As you may be aware, the controversial “minor injury cap” which applies to BC motor vehicle accidents that occurred on or after April 1, 2019. It purports to limit recovery on damages for pain and suffering to $5,627 if you suffered certain types of “minor” injuries. The new BC motor vehicle accident law defines a minor injury as including injuries that range from bruising, cuts and sprains, all the way up to concussions, certain whiplash-associated disorders, TMJ disorder, and psychological conditions such as anxiety, PTSD, and depression. Who decides whether your injuries are minor, and what happens if you do not agree with that decision? What is the Civil Resolution Tribunal (CRT) and what does this mean for your ICBC claim? The outcome of the determination of the CRT can have a significant impact on the compensation you receive in your ICBC claim.
There was another major change made to BC motor vehicle accident law when the minor injury cap was imposed: as of April 1, 2019, the Civil Resolution Tribunal (“CRT”) was given the responsibility of adjudicating many motor vehicle accident injury disputes in BC. That means that your ICBC claim may be determined not by the BC Supreme Court, but by the CRT, which now has the jurisdiction to decide:
Whether your motor vehicle accident injuries are “minor” or not;
Your entitlement to Part 7 Accident Benefits;
Liability for the accident (who is at fault for the accident); and
Damages for claims up to the monetary limit of $50,000, whether your injuries are minor or not.
The CRT is an online tribunal, so if your ICBC claim is being decided by the CRT, you will be required to fill out electronic forms to make your case. The CRT claims that it is set up with the expectation that parties (in other words, ICBC as a representative of the driver who caused the accident and you as the injured person) will negotiate directly once the online claim has been started.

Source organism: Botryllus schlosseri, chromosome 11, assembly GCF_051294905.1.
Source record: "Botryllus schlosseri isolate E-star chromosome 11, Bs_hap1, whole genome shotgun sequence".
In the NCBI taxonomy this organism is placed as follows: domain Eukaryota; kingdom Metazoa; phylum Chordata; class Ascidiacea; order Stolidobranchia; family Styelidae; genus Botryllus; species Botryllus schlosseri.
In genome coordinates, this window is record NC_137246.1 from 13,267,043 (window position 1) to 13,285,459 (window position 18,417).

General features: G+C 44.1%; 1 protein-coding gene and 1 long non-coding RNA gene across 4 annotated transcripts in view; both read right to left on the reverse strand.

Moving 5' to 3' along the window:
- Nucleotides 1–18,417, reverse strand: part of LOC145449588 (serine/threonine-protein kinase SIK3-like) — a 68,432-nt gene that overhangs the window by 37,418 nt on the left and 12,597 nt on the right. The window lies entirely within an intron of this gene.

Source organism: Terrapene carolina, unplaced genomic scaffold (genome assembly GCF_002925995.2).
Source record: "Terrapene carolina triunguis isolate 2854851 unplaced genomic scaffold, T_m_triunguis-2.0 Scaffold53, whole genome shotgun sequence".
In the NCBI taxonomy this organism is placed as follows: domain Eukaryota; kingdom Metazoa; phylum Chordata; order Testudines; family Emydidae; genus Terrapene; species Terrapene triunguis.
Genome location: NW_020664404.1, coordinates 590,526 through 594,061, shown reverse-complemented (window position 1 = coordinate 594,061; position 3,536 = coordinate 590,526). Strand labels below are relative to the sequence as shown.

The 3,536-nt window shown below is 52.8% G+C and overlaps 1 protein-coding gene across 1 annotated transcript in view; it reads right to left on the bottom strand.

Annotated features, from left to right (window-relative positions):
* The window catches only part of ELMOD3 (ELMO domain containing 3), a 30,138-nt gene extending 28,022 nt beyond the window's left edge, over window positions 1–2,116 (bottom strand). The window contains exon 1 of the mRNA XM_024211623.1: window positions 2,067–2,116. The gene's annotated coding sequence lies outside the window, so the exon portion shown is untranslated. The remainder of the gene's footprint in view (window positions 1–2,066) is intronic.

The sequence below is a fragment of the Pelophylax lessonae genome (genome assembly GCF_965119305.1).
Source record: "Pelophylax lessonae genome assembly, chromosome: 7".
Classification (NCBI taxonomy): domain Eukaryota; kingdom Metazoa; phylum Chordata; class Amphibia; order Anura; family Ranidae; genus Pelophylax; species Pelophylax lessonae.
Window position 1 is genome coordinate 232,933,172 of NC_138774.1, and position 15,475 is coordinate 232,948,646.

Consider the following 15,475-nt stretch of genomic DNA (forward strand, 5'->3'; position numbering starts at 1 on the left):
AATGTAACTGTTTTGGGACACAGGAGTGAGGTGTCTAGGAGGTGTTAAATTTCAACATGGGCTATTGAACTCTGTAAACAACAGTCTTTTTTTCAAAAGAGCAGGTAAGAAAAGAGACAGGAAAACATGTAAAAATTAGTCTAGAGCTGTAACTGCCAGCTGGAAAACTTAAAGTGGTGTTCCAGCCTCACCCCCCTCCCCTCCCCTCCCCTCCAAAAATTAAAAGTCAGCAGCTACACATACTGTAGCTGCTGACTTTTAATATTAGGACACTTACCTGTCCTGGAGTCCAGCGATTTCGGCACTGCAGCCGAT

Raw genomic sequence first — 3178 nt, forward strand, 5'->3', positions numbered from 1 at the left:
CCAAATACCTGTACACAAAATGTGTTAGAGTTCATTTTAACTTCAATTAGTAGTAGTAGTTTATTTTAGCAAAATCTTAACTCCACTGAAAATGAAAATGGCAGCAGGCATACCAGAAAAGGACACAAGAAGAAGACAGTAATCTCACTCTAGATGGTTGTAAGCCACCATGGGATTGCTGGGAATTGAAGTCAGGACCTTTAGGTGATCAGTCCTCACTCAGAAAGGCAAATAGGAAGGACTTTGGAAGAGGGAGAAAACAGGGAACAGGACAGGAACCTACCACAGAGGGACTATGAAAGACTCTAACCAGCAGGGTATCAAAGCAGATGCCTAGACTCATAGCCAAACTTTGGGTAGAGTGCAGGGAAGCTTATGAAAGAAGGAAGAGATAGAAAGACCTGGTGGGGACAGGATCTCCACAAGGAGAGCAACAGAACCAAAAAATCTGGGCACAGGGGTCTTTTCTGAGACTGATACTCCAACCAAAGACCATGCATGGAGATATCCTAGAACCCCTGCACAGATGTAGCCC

What Does the CRT Mean for my ICBC Claim?
The lawyers at Simpson, Thomas & Associates want accident victims to know that the CRT process is much more complex than the CRT’s website would have people believe. For example:
If you were injured in a motor vehicle accident that occurred after April 1, 2019 and have an ICBC claim for certain type of injuries, ICBC will take the position that the minor injury cap applies such that your general damages are limited to $5,627. If you disagree, any disagreement must be resolved by the CRT. You have the burden of proving that your injury is not a minor injury.
BC law now includes the presumption that a minor injury claim will fall within the CRT’s monetary jurisdiction of $50,000. In fact, the CRT has jurisdiction over all motor vehicle accident claims within the $50,000 monetary limit, whether the claim involves minor injuries or not. This means that total damages will be limited to $50,000 unless the injured person is able to establish that there is a “substantial likelihood” that their damages will exceed the $50,000 limit (i.e., the cap of $5,627 for general damages, plus all other heads of damages you may be entitled to, such as past wage loss, future loss of earnings, and future care costs).
If it is established or agreed that your injuries are not minor or if you are able to establish that there is a “substantial likelihood” that your damages will exceed the CRT’s $50,000 limit, you can commence a claim in Supreme Court of British Columbia, but there will be costs implications if the ultimate settlement or award is less than $50,000 – your recoverable costs could be limited to what is permitted if the proceeding had been brought in the CRT.
Can a Personal Injury Lawyer Help me with a CRT ICBC claim?
A lawyer can review your case and advise you on whether your injuries are more properly classified as injuries that have caused “serious impairment” such that the minor injury cap on general damages should not apply to your ICBC claim. A lawyer can help you through the CRT process. Services may include:
- Negotiating with ICBC on your behalf;
- Preparing documents and medical evidence to submit to the CRT to support your claim;
- Challenging determinations of fault or entitlement to damages; and
- Ensuring that you do not miss important timelines (known as “limitation periods”) to bring a claim in the BC Supreme Court while your case is going through the CRT process.
Get Legal Advice
Regardless of whether ICBC says you suffered more minor injuries, or you have sustained serious motor vehicle accident injuries that are obviously not minor in nature, you want to be sure that you receive full and fair compensation. It is highly recommended that you get legal advice from an experienced Vancouver ICBC claim lawyer as soon as possible after the accident. Contact Simpson, Thomas & Associates today to schedule your free initial consultation. Call us on 604 689 8888.
By Adam Ueland
Simpson, Thomas & Associates